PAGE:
Universiteit Leiden

nl en

Vidi research grant for physicist Daniela Kraft

The image of the Leiden microboat traveled all over the world, from the BBC up to Arab shipping blogs. But Daniela Kraft's research group has quite a few more different 3D printed microswimmers up their sleeves. Kraft receives a Vidi research grant for research into these variously shaped active particles.

'Our boat can propel itself, too', says Kraft. After printing the micro boat in a 3D printer that can print on micrometer scales, they covered the stern section with a thin layer of platina. In a dilute solution of hydrogen peroxide, this causes a chemical reaction that propels the boat like a miniature outboard engine. Kraft: 'We filmed it while it was going around in circles.' (see: 3D printed micro boat)

Such 'active particles'  and their behaviour are the subject of the Vidi proposal that research funder NWO awarded  with 800 thousand euros. Most of this is intended for a PhD student and a postdoc, also a part will be used for Krafts position. 'With natural microswimmers, such as bacteria, shape and flexibility play large roles, which we would like to reserach using our active microparticles', says Kraft.

Daniela Kraft


Active microparticles can be made in various shapes now. For instance, Kraft’s group also printed small spirals, which look like small Archimedes wheels on electron microscopy images. Propelled by a catalytic reaction at a platinum layer, they swim through the water, which also induces a rotation.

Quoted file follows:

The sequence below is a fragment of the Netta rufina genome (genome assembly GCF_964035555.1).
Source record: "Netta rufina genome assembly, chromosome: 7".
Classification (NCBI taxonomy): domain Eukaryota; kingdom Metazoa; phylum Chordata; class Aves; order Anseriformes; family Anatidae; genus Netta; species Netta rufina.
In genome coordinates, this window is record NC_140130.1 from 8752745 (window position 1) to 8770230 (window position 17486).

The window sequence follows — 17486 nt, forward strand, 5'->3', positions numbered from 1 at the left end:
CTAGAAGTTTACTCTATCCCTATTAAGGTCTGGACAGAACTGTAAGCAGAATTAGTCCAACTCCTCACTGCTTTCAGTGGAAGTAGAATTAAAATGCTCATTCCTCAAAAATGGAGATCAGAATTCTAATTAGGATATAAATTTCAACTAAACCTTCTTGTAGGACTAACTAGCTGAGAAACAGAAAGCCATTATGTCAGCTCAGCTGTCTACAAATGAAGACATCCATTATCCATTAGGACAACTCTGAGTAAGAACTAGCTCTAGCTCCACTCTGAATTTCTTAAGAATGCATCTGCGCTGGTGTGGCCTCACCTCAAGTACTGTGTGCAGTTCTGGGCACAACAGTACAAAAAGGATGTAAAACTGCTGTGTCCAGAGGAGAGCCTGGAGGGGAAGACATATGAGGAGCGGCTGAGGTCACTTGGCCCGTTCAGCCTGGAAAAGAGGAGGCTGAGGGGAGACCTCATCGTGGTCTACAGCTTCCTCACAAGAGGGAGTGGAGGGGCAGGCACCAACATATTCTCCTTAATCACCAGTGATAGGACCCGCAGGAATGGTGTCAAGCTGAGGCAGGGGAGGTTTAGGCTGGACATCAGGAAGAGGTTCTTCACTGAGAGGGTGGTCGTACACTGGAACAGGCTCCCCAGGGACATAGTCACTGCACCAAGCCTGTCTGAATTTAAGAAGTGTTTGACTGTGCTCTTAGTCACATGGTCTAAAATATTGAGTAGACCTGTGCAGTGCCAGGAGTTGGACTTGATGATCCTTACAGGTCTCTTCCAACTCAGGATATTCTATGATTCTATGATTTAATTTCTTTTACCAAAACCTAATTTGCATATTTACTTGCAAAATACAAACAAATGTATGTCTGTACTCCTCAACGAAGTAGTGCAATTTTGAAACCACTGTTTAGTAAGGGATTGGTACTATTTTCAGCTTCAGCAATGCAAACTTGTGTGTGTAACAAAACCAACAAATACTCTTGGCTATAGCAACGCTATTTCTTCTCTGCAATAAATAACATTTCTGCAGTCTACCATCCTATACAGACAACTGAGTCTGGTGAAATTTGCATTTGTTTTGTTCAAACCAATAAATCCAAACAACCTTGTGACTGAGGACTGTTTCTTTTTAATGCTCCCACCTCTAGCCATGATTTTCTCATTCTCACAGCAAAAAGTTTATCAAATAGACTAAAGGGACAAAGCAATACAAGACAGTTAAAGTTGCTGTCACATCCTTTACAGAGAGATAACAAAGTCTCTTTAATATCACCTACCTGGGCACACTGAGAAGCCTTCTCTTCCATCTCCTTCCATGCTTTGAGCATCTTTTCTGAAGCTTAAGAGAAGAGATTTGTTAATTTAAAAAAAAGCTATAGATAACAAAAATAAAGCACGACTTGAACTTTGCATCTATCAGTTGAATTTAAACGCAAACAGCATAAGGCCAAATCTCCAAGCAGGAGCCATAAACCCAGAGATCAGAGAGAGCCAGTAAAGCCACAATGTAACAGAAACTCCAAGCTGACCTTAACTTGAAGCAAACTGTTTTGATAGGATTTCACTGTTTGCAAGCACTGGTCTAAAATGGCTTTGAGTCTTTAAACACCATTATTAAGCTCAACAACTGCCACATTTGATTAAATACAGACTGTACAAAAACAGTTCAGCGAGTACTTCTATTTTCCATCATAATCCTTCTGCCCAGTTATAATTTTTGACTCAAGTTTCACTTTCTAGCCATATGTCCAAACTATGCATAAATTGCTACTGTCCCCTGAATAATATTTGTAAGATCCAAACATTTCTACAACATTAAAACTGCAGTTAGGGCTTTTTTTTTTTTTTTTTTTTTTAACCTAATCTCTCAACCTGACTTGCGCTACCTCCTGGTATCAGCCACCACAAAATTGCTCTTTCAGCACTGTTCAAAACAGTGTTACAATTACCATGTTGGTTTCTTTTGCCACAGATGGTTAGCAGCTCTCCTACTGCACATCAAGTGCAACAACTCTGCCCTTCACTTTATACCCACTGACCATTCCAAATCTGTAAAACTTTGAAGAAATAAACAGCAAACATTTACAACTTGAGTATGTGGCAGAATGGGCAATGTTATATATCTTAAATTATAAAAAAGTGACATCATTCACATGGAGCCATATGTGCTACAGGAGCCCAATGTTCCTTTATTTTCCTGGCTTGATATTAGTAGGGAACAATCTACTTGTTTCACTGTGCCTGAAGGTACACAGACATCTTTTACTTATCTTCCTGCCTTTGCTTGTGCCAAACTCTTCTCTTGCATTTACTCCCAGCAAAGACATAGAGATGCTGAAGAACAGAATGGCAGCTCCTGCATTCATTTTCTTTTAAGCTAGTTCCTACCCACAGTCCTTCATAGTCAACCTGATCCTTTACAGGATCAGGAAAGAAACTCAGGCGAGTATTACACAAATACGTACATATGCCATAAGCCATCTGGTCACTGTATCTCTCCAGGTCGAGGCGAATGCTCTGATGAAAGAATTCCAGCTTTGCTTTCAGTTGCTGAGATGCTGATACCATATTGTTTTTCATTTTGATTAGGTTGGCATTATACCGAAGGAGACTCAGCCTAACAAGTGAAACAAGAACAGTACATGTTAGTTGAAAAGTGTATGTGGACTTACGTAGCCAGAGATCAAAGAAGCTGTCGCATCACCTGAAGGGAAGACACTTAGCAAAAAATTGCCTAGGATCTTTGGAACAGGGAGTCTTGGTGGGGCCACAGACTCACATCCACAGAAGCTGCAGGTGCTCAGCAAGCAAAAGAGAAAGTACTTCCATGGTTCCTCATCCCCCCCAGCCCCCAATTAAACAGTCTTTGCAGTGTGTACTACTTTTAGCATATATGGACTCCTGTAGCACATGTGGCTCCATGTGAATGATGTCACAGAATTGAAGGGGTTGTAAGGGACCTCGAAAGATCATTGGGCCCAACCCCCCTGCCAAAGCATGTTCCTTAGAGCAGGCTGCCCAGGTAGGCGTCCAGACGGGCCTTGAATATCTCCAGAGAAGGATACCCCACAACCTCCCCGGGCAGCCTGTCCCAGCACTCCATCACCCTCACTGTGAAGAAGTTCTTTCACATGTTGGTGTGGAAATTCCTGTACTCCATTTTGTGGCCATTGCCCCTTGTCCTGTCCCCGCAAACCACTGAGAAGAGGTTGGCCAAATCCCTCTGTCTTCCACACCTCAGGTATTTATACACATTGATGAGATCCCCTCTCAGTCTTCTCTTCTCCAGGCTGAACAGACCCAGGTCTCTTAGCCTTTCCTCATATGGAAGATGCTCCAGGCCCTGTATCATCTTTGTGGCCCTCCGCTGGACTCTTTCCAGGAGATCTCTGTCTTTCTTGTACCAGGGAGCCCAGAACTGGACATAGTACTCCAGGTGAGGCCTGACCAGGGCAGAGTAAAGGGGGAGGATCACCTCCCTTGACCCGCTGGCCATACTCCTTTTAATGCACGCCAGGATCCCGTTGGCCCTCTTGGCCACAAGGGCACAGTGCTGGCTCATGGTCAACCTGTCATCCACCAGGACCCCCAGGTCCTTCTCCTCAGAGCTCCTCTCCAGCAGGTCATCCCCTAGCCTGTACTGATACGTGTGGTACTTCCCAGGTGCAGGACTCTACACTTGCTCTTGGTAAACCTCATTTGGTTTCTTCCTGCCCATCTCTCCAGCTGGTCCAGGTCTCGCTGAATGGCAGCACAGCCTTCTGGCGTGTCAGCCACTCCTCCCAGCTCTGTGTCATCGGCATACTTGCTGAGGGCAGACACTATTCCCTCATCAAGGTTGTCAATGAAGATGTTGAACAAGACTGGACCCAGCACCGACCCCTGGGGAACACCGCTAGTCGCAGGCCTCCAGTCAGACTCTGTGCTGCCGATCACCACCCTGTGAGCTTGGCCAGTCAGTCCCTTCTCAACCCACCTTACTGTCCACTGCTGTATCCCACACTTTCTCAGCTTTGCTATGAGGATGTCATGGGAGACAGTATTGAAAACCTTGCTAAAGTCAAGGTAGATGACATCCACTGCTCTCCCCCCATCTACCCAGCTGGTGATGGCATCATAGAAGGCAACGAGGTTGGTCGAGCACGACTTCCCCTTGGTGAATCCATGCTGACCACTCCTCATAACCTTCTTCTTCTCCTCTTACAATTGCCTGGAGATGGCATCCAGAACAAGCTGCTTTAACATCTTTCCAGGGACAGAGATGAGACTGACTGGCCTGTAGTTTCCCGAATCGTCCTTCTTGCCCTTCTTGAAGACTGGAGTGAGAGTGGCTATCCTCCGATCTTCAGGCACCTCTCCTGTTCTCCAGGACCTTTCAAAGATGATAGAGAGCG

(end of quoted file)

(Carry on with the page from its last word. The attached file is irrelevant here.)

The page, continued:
Depending on the direction of this rotation, the spirals' path bends either to the left, or the right. 'We don't know exactly what causes this, it's possible that this has to do with the substrate over which they move', says Kraft.

The physicists also printed flexible rods. Possibly, the research can provide new insights into the behavior of natural microswimmers like bacteria or certain types of cells. Eventually, the researchers would like to study their collective behaviour. 'Microswimmers can organise themselves into ordered, but dynamic crystals, which dissolve subsequently', says Kraft. 'There are several theories as to how this works for microswimmers of different shapes and elasticity, and we hope to test these.'

Microswimmer Gallery

Due to the selected cookie settings, we cannot show this video here.

Watch the video on the original website or
This website uses cookies.  More information.